Born in Wiesenberg (now Loučná nad Desnou) in former Czechoslovakia (now the Czech Republic) on the 5th of January 1931, Alfred Brendel grew up differently compared to his peers in the music industry. Young Alfred didn’t exactly grow up around music, like many other composers before and after him. His family was non-musical, he wasn’t a child prodigy, and he said that he wasn’t even a good sight-reader. But obviously, that didn’t stop the young man from pursuing a career that’s far removed from his humble upbringing.
When the family moved to Zagreb, Yugoslavia (now Croatia), Brendel underwent his first piano lessons at six. He would eventually find his way to Graz in Austria, where he furthered his studies at the Graz Conservatory under Ludovica von Kaan (piano) and Artur Michel (composition). However, this musical part of his years won’t last as he would be sent back to Yugoslavia by the end of World War II, where the then-14-year-old Brendel dug trenches.
Alongside music, Brendel was also interested in other art forms. This includes painting and literature, among others. The latter would serve as his second professional venture. As for his paintings, he had a gallery exhibition of his watercolour works simultaneously as his first music recital.
Brendel made his first-ever solo recording in 1952 when he was 21 years old. It was a rendition of Franz Liszt’s Weihnachtsbaum, which also served as the work’s first-ever recording. He would make several more records, including three complete Beethoven piano sonata sets for Vox Records and Philips Records. Aside from this, he has also recorded Liszt, Brahms Schumann, and Schubert.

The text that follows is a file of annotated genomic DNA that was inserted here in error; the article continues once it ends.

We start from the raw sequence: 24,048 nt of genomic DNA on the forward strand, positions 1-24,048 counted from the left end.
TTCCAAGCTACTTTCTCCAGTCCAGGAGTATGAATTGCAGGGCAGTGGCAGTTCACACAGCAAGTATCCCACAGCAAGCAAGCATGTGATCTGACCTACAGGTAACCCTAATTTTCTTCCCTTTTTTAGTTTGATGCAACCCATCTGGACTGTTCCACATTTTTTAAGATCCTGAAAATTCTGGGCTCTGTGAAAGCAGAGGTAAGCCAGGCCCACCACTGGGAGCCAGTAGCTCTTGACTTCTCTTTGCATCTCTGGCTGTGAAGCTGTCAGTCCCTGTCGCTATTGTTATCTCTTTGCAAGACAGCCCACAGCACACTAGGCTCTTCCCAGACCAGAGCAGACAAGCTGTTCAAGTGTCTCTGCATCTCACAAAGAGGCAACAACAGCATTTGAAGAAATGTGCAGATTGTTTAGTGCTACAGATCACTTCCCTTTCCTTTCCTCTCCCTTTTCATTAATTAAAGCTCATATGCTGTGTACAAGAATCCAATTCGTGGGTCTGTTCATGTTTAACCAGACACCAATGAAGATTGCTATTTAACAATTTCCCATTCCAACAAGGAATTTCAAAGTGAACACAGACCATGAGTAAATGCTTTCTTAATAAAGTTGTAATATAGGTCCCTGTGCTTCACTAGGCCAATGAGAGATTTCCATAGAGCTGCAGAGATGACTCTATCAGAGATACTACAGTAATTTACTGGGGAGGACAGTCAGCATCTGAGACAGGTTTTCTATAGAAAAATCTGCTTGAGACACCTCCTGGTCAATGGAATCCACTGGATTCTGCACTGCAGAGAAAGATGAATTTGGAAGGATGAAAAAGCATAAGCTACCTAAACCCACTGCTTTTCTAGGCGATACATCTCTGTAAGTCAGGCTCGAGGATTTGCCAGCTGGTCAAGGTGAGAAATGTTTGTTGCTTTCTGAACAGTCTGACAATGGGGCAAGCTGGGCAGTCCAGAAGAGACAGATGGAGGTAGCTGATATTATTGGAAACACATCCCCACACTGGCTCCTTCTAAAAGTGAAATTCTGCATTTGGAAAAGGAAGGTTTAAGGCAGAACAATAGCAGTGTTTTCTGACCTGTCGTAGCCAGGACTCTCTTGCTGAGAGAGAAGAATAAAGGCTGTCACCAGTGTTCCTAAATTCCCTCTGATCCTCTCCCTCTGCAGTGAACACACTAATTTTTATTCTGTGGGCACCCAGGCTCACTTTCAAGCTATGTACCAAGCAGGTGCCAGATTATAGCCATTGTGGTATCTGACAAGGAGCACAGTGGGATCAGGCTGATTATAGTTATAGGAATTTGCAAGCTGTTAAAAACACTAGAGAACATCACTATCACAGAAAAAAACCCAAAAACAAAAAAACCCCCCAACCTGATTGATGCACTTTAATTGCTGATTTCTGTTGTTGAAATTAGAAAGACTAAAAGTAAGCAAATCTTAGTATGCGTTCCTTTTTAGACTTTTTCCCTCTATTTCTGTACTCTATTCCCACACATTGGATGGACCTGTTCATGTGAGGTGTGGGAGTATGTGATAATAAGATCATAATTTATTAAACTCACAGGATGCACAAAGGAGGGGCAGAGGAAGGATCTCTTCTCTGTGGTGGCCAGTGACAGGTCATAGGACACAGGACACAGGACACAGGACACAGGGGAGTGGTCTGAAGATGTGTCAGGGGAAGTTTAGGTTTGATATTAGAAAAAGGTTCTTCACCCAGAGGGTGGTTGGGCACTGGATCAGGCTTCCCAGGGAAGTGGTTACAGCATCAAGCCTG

Throughout his career, Brendel recorded extensively for the Vox label. But his breakthrough came after performing a recital of Beethoven at London’s Queen Elizabeth Hall, on the day after three major record labels called his agent to pitch deals. Brendel has also recorded for Philips Classics Records, which he’s been a part of since the 70s. He is also an avid touring musician, having completed many tours in Europe, the United States, South America, and even as far east as Japan and Australia. Due to his musical contributions, Brendel is only the third pianist in history to be awarded an honorary membership to the prestigious Vienna Philharmonic.
Brendel was a popular man in musical circles, though he had a bit of a reputation for being cold. Despite this, he was lauded by several music critics, who often accused Brendel of “pedanticism.” However, the notable critic Michael Steinberg dubbed him as “the new Schnabel”. His final concert was held in 2008 at Carnegie Hall, a venue he played 80 times.
Did You Know?
As a writer, Brendel has had works that appeared in many languages, including English, Italian, German, French, Spanish, Dutch, and even Japanese and Korean.
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